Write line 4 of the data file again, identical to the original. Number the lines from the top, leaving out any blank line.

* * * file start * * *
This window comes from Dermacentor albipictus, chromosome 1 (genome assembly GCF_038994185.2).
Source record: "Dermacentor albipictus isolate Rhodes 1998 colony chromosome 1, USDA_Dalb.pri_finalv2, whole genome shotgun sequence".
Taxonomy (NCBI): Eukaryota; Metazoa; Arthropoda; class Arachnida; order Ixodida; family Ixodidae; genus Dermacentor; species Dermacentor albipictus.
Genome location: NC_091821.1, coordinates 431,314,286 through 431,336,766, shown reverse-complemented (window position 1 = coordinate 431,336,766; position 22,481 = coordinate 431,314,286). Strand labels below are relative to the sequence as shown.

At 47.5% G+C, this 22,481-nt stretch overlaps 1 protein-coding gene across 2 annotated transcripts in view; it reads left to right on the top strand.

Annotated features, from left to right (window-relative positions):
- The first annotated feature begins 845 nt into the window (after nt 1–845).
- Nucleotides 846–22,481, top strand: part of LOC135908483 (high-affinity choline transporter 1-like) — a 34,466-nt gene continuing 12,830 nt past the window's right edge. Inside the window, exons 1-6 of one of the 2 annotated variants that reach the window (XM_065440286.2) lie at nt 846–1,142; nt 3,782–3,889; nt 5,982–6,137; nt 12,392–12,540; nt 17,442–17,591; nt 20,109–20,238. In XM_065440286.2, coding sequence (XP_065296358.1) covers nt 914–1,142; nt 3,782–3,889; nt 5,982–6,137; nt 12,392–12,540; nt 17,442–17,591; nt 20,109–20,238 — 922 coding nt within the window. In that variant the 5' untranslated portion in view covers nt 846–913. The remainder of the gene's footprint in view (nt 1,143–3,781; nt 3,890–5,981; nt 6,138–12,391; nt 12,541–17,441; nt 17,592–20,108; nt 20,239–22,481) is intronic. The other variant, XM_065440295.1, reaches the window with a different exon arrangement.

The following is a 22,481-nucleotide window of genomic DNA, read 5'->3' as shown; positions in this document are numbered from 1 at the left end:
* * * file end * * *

Genome location: NC_091821.1, coordinates 431,314,286 through 431,336,766, shown reverse-complemented (window position 1 = coordinate 431,336,766; position 22,481 = coordinate 431,314,286). Strand labels below are relative to the sequence as shown.